Every Wednesday

Every Wednesday, I will post something about grief. Sometimes it will be a reflection on an aspect of grief’s landscape. Now and then I will share from my own journey of grief, because in the sharing of our stories we find strength and build a community of people that support one another. To follow, please leave your email address.

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Thursday, September 18, 2014

Life is a River: Sitting on the Shore or Riding the Waves


I do not like dying. I don’t think any of us do. Every time someone or something we love dies, part of us dies, too.
When I return to Yosemite, I want to see the places that I’ve come to love, but invariably they have changed in some way, and I can’t stop them from doing this. Happy Isles used to be a beautiful, wooded glen with cascading rivers running through, until the blast of air and tumbling boulders from a massive rockslide knocked most of the trees down and opened the glen up to sunlight. Over the span of a couple of years, I watched Mirror Lake become a meadow as sediment washed down by the river filled it in. A huge winter flood shifted the Merced River from one side of the valley to the other. Trails up the valley wall that I like to hike are occasionally buried by rockslides, and sometimes they are permanently closed.

In nature, change is constant as life flows into death and flows back, raising up new life.

Nature reminds me that I continue to change, as well, although this isn’t as obvious to me. Yet I change as I learn new things, interact with new people, and explore new hobbies while setting the old ones aside.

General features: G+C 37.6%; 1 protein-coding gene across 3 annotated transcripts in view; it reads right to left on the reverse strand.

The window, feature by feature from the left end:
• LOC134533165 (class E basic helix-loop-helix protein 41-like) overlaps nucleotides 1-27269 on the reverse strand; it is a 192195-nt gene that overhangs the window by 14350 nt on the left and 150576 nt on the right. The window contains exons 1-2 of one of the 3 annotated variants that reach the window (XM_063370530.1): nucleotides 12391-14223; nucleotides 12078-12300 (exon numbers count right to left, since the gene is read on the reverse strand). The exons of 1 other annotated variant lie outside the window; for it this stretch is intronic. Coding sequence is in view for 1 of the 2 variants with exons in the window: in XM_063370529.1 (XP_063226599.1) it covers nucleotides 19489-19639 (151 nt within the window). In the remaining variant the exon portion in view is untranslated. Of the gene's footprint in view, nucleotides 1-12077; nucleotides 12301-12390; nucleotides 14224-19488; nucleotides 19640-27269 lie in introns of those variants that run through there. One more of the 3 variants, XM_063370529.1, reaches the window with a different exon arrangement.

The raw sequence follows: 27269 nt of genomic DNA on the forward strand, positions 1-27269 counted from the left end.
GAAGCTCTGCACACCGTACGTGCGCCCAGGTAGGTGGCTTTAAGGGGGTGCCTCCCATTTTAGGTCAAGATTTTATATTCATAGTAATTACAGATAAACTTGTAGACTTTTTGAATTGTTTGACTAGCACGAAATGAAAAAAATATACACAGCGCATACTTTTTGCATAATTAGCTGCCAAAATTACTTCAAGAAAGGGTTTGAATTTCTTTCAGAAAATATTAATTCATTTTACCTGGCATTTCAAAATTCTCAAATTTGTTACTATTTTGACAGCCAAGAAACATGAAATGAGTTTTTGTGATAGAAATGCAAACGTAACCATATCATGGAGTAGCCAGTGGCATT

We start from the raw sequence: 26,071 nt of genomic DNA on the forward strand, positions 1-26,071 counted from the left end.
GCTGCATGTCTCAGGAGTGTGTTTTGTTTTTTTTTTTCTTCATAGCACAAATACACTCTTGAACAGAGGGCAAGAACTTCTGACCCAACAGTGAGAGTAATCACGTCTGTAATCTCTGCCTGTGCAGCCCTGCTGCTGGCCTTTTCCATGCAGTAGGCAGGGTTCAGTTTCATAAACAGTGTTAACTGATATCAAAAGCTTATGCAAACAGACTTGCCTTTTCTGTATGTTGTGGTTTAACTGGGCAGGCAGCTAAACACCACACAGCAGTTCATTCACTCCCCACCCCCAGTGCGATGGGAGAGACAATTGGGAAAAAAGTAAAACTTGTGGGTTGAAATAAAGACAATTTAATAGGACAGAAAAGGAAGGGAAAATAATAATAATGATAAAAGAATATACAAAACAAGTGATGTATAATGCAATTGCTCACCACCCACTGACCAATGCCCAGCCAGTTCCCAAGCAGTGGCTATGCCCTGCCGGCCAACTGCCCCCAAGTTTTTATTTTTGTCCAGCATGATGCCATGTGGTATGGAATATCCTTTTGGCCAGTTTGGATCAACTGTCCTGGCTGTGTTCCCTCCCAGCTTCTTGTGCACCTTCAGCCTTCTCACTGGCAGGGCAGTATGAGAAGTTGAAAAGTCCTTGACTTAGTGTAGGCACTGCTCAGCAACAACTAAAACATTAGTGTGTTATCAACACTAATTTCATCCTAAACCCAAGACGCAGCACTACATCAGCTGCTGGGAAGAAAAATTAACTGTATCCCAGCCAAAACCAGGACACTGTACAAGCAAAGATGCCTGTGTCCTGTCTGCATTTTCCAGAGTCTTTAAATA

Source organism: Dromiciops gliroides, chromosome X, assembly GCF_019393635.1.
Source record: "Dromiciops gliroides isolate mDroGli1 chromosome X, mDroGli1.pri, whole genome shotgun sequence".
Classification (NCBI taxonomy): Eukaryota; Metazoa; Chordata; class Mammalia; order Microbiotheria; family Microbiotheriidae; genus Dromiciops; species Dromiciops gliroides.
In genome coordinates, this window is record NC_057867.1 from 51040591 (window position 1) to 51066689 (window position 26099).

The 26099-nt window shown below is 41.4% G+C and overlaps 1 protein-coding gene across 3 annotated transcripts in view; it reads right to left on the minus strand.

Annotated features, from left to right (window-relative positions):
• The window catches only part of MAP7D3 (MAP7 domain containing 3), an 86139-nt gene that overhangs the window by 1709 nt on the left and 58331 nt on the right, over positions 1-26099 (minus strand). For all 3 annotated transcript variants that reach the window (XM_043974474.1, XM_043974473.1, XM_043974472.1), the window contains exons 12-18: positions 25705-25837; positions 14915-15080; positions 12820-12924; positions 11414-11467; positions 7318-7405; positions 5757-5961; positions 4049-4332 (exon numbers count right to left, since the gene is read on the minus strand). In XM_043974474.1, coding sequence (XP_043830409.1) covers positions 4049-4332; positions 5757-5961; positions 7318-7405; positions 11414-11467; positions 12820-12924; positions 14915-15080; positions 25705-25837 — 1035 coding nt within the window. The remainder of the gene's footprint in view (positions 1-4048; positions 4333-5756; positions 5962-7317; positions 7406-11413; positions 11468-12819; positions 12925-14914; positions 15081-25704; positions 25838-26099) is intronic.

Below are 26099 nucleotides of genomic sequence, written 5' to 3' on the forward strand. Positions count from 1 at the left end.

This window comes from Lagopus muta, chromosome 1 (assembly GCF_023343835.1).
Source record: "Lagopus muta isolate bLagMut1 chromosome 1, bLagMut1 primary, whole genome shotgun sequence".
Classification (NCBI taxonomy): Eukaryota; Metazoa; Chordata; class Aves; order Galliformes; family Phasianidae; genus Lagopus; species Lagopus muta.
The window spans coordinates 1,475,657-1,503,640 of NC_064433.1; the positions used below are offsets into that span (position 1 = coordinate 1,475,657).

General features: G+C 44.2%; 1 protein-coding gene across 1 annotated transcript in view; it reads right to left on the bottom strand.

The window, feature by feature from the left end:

And yet, because of grief, I’ve stopped moving. Every day has become a struggle. I’m torn between wanting to continue to learn and change in order to keep up with the movement of life, and wanting to properly mourn Evelyn’s death.

I want to preserve every aspect of my life with Evelyn, but if I’m focused on my increasingly dusty past, I miss seeing what life is doing now. Trying to stop life from changing is like trying to hold back the flow of the river with my hands. Every day that I get lost in my memories takes me further away from the river.

I do not like it when leaves fall off the trees in autumn, the woods go bare, and green bushes turn brown. Because of the colorful glories of summer, I am not a fan of muted shades. When the air turns cold, I turn away from the windows thinking that life has ended outside and there is nothing more to see. 
And yet, with the leaves gone, I can see farther into the distance and I notice a barred owl sitting on a branch, deer moving down by the creek, and the sunset lighting up the bare trees in the woods. The brown colors are actually warm and inviting, and the scent of the autumn woods makes me think of deeper and eternal matters.
Soon snow will fall and change the woods into a stunning landscape of white and black with a quietness that will astound me. I will fall in love with winter, and then I will not want it to change into spring, which I will also fall in love with.

I’ve come to love the new Happy Isles because of its openness to the sky and the view of the mountains around me. Walking into the middle of Mirror Meadow, I can look up at Half Dome rising 5000 feet above me and not have trees blocking my view, which was the case before, and I can watch climbers making their way to the top. Trails that are gone force me to hike new trails, and I discover views of the valley that I never knew existed.

My challenge, our challenge, is to find a way that we can grieve and yet dance when the music begins.

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